There is an ever increasing demand for courses that are focused on learning and job placements. Several offline training institutes, online learning platforms, certification providers and skills assessment and recruitment portals are trying to address this need. However making graduates employable is a complex jigsaw that needs a holistic understanding of the problem.
Employability of a graduate is directly influenced by a combination of his technical skills and behavioral skills like his aptitude, logical reasoning, interpersonal communication and ability to work in a team. IT services and software product development companies insist on high-degree of technical skills in their hires while KPOs and BPOs are more inclined towards effective communications skills. Even core manufacturing jobs hire candidates who have working knowledge of latest software technologies.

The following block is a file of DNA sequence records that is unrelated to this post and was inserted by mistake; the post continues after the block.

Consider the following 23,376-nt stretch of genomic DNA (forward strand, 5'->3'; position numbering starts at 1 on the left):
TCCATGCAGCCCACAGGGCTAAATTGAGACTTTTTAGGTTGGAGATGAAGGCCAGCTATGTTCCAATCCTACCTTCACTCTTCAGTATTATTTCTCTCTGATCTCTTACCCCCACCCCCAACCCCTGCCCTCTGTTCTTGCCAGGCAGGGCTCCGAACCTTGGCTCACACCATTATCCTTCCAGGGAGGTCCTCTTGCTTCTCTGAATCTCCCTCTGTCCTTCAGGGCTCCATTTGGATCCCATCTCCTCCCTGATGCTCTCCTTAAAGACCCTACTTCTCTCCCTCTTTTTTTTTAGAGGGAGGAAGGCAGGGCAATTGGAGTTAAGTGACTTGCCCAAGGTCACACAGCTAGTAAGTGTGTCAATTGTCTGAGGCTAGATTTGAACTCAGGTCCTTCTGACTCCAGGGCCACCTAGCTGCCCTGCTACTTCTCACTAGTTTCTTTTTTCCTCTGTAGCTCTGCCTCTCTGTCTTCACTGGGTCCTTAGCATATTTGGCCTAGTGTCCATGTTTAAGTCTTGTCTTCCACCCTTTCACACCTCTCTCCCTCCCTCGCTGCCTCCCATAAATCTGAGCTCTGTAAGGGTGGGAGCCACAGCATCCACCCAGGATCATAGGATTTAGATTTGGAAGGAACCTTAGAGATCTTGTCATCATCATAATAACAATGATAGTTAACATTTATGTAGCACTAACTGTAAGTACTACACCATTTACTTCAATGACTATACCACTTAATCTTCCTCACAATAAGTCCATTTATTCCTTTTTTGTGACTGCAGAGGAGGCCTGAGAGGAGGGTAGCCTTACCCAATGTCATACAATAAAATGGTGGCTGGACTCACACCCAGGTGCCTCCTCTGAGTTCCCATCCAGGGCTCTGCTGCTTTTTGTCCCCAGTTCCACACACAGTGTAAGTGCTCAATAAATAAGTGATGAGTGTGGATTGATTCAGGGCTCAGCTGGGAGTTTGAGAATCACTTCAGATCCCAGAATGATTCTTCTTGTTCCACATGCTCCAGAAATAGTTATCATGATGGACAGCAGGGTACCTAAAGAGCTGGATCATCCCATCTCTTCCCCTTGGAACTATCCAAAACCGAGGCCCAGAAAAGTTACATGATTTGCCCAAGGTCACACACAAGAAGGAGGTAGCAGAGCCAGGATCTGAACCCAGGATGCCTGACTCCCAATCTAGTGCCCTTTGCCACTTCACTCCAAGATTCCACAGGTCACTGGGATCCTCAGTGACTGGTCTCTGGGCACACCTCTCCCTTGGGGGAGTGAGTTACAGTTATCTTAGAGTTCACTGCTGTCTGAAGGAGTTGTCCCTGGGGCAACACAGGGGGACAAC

A holistic approach to solving the problem of employability should incorporate assessment of the gaps in a student, customized courses which combine a student’s preferences with industry need, a mix of online and offline modes of learning and a platform to find suitable jobs and get noticed by potential employers. Personalized Blended Learning qualifies as probably the most optimum approach to achieve this.